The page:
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Ivan Reyes-Arzate, the defendant-appellant, appealed his conviction and sentence after pleading guilty to a drug offense before the United States District Court for the Eastern District of New York. He was sentenced to 120 months' imprisonment, four years of supervised release, and was also subjected to a special assessment and forfeiture. His defense counsel filed an Anders brief seeking to withdraw from the appeal on the basis that any appeal would be frivolous due to the defendant's plea agreement, which included a valid waiver of the right to appeal any sentence of 293 months or less. The United States Court of Appeals for the Second Circuit, however, deferred a decision on the motion to withdraw and ordered the defense counsel to submit a supplemental brief. The court found that the defense counsel's brief only addressed the validity of Reyes-Arzate's appeal waiver and did not discuss the scope of the waiver, particularly as it related to non-imprisonment components of the sentence such as the term and conditions of supervised release. The court clarified that when filing Anders briefs, defense counsels should address all aspects of a defendant’s conviction and sentence that are not unambiguously waived. The court deferred decision on the motions and ordered the defendant-appellant's counsel to file a supplemental brief addressing whether the non-imprisonment components of the sentence, which are not unambiguously covered by the appeal waiver, present any non-frivolous issues for appeal. View "United States v. Reyes-Arzate" on Justia Law

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In this case, the United States Court of Appeals for the Second Circuit affirmed the dismissal of Minhye Park’s case against David Dennis Kim by the United States District Court for the Eastern District of New York. The District Court dismissed the case due to Park’s persistent and knowing violation of court orders, specifically regarding discovery. The Court of Appeals found that Park’s noncompliance amounted to "sustained and willful intransigence" despite repeated warnings that continued refusal to comply would result in dismissal.Additionally, the Court of Appeals addressed the conduct of Park's attorney, Jae S. Lee. Lee cited a non-existent court decision in her reply brief to the court, which she admitted she generated using an artificial intelligence tool, ChatGPT. The court deemed this action as falling below the basic obligations of counsel and referred Lee to the court’s Grievance Panel. The court also ordered Lee to provide a copy of the decision to her client. The court emphasized that attorneys must ensure that their submissions to the court are accurate and that they have conducted a reasonable inquiry to confirm the existence and validity of the legal authorities on which they rely. View "Park v. Kim" on Justia Law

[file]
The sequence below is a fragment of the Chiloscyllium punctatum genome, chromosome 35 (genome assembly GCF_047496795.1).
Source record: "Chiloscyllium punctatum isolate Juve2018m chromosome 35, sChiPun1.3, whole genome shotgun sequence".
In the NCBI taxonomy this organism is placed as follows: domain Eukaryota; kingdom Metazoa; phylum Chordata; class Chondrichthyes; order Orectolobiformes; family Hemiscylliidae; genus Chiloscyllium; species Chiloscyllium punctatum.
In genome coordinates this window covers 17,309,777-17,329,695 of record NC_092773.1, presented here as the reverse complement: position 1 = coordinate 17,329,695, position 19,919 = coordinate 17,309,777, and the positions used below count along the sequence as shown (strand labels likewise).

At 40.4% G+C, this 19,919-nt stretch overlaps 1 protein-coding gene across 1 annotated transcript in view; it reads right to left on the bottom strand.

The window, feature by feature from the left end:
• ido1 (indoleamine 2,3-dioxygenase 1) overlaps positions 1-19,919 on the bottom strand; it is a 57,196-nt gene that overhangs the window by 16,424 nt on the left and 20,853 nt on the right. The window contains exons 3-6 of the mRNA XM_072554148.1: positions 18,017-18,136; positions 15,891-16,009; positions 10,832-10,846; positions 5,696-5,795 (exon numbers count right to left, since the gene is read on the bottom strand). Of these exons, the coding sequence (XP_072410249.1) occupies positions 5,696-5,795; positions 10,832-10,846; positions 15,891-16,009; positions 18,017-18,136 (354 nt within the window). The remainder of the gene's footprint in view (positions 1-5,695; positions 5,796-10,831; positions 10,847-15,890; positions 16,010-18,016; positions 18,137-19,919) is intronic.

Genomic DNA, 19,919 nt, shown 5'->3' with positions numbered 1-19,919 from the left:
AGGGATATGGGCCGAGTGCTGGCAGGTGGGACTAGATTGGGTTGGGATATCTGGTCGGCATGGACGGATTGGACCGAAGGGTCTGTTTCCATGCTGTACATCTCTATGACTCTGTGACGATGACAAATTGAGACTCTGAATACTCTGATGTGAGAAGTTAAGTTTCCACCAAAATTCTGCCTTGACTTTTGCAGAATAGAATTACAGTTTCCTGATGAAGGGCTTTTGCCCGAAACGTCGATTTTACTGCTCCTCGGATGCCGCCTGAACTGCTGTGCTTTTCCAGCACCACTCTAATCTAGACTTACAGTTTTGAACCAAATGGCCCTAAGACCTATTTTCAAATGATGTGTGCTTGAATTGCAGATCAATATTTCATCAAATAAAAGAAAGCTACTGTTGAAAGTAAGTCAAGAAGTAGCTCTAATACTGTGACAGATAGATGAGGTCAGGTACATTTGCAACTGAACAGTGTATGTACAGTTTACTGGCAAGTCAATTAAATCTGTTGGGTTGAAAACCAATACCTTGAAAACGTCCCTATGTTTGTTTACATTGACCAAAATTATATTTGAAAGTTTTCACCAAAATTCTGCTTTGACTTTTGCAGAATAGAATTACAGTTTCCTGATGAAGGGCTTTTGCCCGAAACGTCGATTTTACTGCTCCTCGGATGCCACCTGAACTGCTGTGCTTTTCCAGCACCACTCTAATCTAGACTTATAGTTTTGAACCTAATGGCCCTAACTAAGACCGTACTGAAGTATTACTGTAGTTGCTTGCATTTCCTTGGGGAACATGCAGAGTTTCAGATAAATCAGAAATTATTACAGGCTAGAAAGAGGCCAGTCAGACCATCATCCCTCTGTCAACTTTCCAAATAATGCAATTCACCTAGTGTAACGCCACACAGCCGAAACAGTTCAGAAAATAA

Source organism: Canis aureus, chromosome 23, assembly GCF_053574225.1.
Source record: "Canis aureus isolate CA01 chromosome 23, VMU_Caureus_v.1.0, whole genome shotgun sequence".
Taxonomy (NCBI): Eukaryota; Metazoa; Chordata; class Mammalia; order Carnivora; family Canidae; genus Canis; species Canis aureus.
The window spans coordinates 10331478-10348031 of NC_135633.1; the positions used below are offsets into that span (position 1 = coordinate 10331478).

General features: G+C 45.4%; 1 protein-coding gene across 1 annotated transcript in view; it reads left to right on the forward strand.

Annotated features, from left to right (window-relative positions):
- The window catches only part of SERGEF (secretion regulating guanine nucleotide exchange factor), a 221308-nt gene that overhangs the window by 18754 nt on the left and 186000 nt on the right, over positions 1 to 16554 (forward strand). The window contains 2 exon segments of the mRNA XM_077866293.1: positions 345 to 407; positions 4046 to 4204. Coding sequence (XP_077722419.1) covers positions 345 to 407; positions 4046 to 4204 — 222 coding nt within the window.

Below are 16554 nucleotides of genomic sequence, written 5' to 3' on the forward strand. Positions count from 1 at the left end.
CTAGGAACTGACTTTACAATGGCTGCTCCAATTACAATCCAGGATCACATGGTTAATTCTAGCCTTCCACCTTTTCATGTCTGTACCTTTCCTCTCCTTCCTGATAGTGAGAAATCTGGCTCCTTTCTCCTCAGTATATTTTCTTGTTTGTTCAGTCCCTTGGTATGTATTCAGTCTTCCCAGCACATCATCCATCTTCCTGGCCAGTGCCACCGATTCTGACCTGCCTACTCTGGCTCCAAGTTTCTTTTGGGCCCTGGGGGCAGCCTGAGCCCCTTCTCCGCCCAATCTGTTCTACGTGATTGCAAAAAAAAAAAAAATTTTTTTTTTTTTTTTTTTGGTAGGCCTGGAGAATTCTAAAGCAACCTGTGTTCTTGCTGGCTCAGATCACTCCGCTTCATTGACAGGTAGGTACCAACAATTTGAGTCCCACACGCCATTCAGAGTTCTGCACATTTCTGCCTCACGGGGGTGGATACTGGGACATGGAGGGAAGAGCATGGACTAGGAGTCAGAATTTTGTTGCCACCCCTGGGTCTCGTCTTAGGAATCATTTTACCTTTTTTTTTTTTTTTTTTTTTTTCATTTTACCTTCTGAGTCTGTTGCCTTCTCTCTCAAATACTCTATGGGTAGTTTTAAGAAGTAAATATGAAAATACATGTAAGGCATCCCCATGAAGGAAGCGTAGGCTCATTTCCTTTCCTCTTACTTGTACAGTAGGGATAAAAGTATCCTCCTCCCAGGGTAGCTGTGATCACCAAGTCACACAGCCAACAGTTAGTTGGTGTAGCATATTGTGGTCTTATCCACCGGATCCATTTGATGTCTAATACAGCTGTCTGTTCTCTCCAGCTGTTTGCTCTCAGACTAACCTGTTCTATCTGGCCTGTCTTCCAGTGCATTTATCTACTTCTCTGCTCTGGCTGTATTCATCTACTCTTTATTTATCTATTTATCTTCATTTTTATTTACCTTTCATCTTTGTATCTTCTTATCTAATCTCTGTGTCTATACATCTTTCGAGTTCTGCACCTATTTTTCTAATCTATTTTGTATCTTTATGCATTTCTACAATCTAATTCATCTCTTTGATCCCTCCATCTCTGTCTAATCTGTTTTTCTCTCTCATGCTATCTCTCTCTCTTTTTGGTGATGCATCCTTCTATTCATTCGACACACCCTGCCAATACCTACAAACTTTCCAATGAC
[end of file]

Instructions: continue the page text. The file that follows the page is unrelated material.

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Appellant, an attorney, represented debtor in proceedings before the United States Bankruptcy Court. After Appellant failed to comply with a series of discovery orders, the bankruptcy court imposed sanctions of $55,000 for 55 days of non-compliance and $36,600 in attorneys' fees. The orders were affirmed by the district court. Appellant appealed, arguing that, first, the bankruptcy court lacked inherent authority to issue civil contempt sanctions, and second, as a matter of due process, he was not provided with sufficient notice of the basis for the sanctions imposed against him.   The Second Circuit affirmed. The court concluded that the civil contempt sanctions imposed against Appellant were within the scope of the bankruptcy court's discretion and that he had ample notice of the basis and reasons for the imposition of sanctions. The court explained that it appears that Appellant could not have been sanctioned under any express authority; the bankruptcy court was right to consider its inherent contempt authority. Nor was the bankruptcy court's exercise of its inherent contempt authority contrary to any provision of the Bankruptcy Code, including Section 105(a). Further, the court reasoned that the bankruptcy court found all the necessary elements -- that is, a finding of bad faith and satisfaction of the King factors -- to order contempt sanctions in the circumstances here, where Appellant was acting as an advocate. View "In re: Larisa Ivanovna Markus" on Justia Law